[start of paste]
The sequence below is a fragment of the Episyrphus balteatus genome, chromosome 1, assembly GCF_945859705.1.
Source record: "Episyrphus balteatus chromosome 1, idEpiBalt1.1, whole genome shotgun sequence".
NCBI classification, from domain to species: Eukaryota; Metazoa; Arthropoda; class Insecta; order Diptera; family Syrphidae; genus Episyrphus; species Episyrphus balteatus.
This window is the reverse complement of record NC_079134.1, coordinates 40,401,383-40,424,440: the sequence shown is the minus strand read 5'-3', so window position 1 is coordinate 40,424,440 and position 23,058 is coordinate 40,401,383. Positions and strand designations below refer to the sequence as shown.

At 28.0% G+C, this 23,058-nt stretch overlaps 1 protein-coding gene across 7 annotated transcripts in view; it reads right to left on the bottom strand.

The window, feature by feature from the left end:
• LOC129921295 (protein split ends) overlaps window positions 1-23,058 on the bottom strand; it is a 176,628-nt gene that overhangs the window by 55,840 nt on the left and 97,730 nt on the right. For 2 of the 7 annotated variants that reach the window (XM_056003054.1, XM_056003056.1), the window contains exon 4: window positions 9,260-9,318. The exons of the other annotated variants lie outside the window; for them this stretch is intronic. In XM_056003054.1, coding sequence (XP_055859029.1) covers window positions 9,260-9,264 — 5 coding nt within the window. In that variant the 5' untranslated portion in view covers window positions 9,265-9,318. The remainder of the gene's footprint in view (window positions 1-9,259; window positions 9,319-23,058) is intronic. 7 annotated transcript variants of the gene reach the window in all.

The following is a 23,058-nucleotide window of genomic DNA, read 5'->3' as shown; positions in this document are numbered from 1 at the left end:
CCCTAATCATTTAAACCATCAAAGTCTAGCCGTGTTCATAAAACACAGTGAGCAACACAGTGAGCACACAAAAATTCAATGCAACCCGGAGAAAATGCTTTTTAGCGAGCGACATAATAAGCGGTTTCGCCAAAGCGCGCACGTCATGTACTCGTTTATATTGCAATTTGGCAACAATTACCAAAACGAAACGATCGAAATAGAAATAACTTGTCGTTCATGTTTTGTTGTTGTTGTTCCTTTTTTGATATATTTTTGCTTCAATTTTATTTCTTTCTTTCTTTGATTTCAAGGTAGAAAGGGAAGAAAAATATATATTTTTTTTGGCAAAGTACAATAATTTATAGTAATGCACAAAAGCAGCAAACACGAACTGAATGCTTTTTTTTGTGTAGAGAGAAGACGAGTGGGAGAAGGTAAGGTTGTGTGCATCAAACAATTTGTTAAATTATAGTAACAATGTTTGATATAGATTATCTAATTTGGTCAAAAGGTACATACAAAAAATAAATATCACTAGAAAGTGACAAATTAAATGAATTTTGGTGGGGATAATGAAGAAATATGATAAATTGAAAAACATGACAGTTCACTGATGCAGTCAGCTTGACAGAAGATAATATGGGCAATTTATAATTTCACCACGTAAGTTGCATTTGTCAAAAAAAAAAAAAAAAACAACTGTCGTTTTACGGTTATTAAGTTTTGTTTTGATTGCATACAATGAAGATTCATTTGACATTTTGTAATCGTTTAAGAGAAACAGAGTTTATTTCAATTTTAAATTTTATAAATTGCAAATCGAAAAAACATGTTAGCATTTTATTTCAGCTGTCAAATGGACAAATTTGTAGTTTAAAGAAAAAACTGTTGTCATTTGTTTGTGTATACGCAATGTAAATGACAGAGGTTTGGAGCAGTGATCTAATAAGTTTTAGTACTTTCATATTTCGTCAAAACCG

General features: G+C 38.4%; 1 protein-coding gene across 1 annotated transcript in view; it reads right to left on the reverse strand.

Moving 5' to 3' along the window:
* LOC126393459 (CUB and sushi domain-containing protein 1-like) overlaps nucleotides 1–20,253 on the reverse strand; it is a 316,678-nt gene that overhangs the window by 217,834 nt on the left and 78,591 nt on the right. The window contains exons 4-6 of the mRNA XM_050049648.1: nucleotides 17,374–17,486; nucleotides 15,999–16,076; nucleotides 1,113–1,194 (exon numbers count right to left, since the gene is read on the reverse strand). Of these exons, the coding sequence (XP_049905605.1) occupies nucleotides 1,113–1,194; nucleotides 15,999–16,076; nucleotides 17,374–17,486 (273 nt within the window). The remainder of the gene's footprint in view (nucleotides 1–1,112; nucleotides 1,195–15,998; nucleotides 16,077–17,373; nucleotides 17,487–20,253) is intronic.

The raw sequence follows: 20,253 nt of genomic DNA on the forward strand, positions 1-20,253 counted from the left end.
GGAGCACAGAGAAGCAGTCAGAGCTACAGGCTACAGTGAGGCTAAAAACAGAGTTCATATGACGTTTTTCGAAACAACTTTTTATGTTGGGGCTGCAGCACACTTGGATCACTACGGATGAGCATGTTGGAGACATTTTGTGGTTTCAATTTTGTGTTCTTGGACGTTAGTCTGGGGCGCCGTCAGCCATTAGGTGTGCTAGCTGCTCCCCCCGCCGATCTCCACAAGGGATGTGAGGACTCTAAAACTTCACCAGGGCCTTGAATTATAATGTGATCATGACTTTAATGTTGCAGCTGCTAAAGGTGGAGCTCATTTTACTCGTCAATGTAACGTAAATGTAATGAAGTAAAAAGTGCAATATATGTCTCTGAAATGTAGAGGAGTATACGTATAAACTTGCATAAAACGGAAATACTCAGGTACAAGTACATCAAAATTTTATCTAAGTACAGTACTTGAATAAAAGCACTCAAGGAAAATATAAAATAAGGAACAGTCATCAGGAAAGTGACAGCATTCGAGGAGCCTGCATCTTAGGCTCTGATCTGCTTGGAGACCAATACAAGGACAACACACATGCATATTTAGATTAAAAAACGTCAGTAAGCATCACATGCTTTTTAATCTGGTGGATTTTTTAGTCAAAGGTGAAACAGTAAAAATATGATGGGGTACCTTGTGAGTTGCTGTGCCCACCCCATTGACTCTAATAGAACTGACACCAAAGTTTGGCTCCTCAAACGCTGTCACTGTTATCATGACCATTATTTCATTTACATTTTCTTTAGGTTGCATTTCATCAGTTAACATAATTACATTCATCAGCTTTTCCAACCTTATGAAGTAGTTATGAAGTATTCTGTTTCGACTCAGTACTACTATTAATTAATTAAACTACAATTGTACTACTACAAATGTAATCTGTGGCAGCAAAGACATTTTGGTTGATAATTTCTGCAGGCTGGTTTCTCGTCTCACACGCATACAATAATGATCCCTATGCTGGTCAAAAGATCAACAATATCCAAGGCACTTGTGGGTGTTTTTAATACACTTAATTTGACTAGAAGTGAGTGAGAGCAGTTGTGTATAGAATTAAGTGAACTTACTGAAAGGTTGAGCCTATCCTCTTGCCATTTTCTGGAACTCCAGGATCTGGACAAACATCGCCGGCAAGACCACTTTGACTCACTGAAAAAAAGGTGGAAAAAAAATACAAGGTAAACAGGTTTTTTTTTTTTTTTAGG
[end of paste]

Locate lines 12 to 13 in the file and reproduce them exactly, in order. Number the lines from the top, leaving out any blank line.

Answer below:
* LOC126393459 (CUB and sushi domain-containing protein 1-like) overlaps nucleotides 1–20,253 on the reverse strand; it is a 316,678-nt gene that overhangs the window by 217,834 nt on the left and 78,591 nt on the right. The window contains exons 4-6 of the mRNA XM_050049648.1: nucleotides 17,374–17,486; nucleotides 15,999–16,076; nucleotides 1,113–1,194 (exon numbers count right to left, since the gene is read on the reverse strand). Of these exons, the coding sequence (XP_049905605.1) occupies nucleotides 1,113–1,194; nucleotides 15,999–16,076; nucleotides 17,374–17,486 (273 nt within the window). The remainder of the gene's footprint in view (nucleotides 1–1,112; nucleotides 1,195–15,998; nucleotides 16,077–17,373; nucleotides 17,487–20,253) is intronic.

The raw sequence follows: 20,253 nt of genomic DNA on the forward strand, positions 1-20,253 counted from the left end.